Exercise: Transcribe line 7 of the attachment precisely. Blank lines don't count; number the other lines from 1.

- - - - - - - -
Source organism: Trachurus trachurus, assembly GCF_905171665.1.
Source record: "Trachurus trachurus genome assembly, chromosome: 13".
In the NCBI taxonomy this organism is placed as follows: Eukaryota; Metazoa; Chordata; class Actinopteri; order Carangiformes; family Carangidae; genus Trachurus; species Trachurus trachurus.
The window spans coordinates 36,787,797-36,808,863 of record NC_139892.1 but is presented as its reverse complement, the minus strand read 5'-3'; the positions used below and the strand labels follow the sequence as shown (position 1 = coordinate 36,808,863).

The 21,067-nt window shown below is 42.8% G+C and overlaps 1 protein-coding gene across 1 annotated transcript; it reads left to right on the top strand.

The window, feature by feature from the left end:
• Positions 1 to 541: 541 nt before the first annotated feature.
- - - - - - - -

• Positions 1 to 541: 541 nt before the first annotated feature.